Unlike Superman, the archetypal comic character produced by competing comic company D.C., Spiderman was not only physically vulnerable, but emotionally a mess. In a soon-to-be-published book on Marvel, Mr. Lee describes him as "neurotic, compulsive, and profoundly skeptical about the whole idea of becoming a costumed savior." In short, he was the quintessential Marvel character. While irrelevant to children of the 1950s and 1940s, it was a character for the 1960s and beyond (at least, Mr. Lee notes, "for boys. We never had much success with girls.")
Other comics became a guide for what not to do. If Superman's alter ego worked for a kind newspaper editor, Spiderman's worked for one who was crazed. If Superman always arrived in time to save Louis Lane, Spiderman blew it with his girlfriend Gwen Stacy. "We had always thought they would marry," Mr. Lee recalled philosophically, "but one month I went to Europe on business and when I came back, Gwen was dead."
How bitter; how winning. Reacting to Marvel's soaring sales, even Superman got stuck working for a creep. Life in the comics became harsh and complex.
"We always tried to get realism," Mr. Lee explained. "That may sound like a contradiction. After all, how can you have realism in characters that fly or crawl on wall and ceiling, but the formula I used was that the readers had to suspend disbelief on the super power and then have realism everywhere else."
In a creative splurge, a vast world of characters, as weird to some as it is familiar to others, was established in a few brief years. Iron Man, Dare devil, the Avengers, the X-Men, Dr. Strange, etc. became the flawed fantasy equivalent of an industrialist, lawyer, doctor and misplaced youth.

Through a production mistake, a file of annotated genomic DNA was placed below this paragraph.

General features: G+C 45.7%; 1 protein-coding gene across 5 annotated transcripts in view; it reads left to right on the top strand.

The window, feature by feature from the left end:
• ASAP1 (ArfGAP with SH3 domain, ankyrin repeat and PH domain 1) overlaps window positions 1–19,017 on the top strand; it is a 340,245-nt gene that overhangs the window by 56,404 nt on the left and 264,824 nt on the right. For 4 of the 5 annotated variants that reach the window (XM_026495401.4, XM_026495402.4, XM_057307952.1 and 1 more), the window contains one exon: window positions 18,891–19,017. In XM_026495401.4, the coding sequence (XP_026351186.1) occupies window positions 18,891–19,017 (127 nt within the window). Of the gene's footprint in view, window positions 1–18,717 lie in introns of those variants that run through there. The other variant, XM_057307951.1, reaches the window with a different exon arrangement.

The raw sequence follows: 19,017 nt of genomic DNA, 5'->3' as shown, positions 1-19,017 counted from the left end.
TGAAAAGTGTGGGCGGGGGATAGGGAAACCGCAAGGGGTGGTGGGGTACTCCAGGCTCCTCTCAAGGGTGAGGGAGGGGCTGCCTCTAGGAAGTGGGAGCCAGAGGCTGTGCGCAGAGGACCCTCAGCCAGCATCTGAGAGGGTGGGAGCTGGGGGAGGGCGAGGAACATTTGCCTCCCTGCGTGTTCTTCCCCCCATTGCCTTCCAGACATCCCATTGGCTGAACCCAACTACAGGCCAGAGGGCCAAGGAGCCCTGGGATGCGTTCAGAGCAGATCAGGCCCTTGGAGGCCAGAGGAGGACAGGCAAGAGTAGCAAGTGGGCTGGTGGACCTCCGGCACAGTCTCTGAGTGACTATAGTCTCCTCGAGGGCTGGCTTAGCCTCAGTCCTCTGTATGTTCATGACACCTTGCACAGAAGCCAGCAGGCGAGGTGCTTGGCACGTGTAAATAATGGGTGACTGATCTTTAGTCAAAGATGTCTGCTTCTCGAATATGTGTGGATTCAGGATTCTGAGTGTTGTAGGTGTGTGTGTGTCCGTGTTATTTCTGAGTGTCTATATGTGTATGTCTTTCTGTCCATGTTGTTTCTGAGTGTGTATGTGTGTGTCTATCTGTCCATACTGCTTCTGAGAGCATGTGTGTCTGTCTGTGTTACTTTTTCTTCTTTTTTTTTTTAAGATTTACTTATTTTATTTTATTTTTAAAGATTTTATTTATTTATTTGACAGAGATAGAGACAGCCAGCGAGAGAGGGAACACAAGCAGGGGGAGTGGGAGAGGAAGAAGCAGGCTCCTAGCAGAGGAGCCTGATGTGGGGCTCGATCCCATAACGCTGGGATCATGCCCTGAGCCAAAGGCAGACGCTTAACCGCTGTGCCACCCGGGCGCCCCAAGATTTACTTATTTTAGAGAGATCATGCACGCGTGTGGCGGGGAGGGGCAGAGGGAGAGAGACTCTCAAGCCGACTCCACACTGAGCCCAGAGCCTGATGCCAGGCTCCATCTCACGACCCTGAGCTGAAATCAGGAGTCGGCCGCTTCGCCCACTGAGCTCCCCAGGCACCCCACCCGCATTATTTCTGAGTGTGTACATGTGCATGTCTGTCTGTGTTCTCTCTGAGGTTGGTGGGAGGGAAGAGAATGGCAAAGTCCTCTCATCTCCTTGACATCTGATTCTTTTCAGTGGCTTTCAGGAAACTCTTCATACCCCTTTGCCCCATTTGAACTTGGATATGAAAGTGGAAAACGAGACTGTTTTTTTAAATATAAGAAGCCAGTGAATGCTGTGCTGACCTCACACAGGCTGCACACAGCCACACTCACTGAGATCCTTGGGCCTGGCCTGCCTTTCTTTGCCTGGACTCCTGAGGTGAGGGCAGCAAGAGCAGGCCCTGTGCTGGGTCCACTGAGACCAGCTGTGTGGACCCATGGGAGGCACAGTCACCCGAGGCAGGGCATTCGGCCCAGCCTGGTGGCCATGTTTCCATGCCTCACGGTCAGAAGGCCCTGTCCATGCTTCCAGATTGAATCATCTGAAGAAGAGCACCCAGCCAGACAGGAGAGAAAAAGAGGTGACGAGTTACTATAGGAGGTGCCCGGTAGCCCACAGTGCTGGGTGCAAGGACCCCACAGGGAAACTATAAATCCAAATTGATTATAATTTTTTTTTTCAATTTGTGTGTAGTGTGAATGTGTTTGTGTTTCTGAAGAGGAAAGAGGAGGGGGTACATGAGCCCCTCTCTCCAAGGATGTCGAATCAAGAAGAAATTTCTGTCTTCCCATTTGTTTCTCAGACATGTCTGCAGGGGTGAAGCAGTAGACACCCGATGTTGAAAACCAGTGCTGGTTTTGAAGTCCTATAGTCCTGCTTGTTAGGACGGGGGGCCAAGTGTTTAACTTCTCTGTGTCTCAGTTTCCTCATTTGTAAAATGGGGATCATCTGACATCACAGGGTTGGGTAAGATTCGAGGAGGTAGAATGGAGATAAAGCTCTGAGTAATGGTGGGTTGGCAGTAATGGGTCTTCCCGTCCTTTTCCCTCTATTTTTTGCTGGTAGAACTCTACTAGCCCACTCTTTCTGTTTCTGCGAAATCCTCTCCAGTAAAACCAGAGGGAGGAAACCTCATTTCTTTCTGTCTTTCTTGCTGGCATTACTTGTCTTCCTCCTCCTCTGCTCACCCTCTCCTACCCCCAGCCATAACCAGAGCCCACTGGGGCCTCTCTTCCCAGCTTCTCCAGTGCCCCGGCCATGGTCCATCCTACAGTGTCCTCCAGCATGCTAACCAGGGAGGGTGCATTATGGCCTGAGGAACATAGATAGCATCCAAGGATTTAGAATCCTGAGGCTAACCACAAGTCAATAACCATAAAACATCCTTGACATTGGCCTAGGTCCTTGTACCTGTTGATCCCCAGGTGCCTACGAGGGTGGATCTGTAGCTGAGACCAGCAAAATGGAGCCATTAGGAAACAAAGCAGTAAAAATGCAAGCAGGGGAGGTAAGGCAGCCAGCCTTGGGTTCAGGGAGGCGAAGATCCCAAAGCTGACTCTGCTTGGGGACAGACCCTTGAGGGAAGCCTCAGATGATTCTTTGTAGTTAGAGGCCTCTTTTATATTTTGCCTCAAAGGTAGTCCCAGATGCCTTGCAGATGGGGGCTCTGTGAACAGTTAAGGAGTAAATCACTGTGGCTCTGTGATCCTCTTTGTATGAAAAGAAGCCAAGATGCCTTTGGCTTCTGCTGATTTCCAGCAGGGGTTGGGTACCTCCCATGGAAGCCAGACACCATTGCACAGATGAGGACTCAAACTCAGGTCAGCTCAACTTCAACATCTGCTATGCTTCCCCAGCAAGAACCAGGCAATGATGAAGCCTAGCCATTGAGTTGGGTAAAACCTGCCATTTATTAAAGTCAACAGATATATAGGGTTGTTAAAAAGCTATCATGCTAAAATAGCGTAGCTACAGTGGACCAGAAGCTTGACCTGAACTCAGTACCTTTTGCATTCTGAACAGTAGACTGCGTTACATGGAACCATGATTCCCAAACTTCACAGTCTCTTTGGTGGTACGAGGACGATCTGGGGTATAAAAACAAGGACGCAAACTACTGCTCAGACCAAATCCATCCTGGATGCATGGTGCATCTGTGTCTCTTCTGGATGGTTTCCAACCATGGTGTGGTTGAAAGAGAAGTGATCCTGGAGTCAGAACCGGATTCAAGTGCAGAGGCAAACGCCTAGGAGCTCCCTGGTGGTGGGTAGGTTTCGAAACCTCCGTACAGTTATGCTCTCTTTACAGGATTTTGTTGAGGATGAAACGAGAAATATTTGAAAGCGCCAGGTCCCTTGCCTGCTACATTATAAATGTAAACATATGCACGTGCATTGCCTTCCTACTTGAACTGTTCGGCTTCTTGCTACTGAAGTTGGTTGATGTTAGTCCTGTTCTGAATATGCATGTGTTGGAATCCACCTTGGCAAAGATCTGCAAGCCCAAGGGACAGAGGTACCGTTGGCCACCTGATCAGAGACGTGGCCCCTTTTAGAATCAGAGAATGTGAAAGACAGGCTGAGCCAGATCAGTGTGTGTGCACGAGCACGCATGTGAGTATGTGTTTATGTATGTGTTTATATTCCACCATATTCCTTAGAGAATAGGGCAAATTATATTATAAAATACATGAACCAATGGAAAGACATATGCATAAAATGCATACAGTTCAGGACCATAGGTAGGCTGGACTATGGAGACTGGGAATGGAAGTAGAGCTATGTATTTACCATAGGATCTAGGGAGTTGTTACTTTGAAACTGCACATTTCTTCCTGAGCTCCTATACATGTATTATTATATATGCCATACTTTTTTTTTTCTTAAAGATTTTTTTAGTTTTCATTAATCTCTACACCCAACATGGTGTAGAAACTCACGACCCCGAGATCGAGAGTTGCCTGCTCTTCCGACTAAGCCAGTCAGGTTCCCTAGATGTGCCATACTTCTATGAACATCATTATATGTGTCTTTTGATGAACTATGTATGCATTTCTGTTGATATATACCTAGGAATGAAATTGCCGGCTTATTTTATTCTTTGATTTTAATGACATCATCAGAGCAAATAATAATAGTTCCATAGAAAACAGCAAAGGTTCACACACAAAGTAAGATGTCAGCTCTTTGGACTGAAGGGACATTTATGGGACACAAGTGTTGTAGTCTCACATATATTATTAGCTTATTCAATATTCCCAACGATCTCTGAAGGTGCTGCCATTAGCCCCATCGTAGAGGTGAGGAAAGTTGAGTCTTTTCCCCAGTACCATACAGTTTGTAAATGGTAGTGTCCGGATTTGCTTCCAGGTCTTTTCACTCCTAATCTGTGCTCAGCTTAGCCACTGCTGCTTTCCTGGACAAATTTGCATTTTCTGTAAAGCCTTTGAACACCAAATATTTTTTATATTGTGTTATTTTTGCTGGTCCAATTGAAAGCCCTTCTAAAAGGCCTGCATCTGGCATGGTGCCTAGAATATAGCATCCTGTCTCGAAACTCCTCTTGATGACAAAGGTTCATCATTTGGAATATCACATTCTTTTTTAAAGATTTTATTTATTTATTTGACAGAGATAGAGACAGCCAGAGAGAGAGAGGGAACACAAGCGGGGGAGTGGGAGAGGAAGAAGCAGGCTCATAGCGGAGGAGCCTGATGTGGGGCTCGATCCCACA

Odd? Absolutely. All had gifts, all had problems. They wrestled not only with evil characters, but with the notions of what was good. Often, they beat the villain but found themselves wanting. Mr. Lee became a popular speaker on college campuses (topics included "Icons in Contemporary American Literature" and "Pop Art vs. the Classics"). Students would seriously ask him about similarities between his characters and Christ (since both were persecuted by those whom they protected).
In 1980, after 41 years in the business, Mr. Lee kept his title as chairman and publisher of Marvel but left New York for Los Angeles.
In the beginning, he said, it was tough being separated from the characters he created and watching others do the writing. "But I'm used to it."
Perhaps. But there's still the occasional jarring note. Karen Page, for instance, was a secretary dreamed up by Mr. Lee in the 1960s. He sent her off from a New York law firm to be an actress in Hollywood. Another writer brought her back several years ago as a burned out porn-star junkie who sells out the identity of the superhero she loved for a fix.
"I hated that," Mr. Lee said. "I wish they had another character, not Karen. It was good writing and the books sold well, but I would have done it differently. I want my characters to be role models." Except, of course, he added quickly, the villains.
Similarly bleak themes, though, have become increasingly common in comics. They embrace vivid, disconcerting perspectives on society, broadening Marvel's audience, or at least extending the age group of readers. The doubt Mr. Lee successfully seeded in his characters has evolved under others into full-fledged paranoia, the skepticism into a deep cynicism. Like movies, comics now come with ratings.
That provokes mixed feelings. "Things have gotten much darker since I gave up writing them," he said. "I'm always happy that even though we had college-age readers we kept the younger readers. I didn't want to depress them."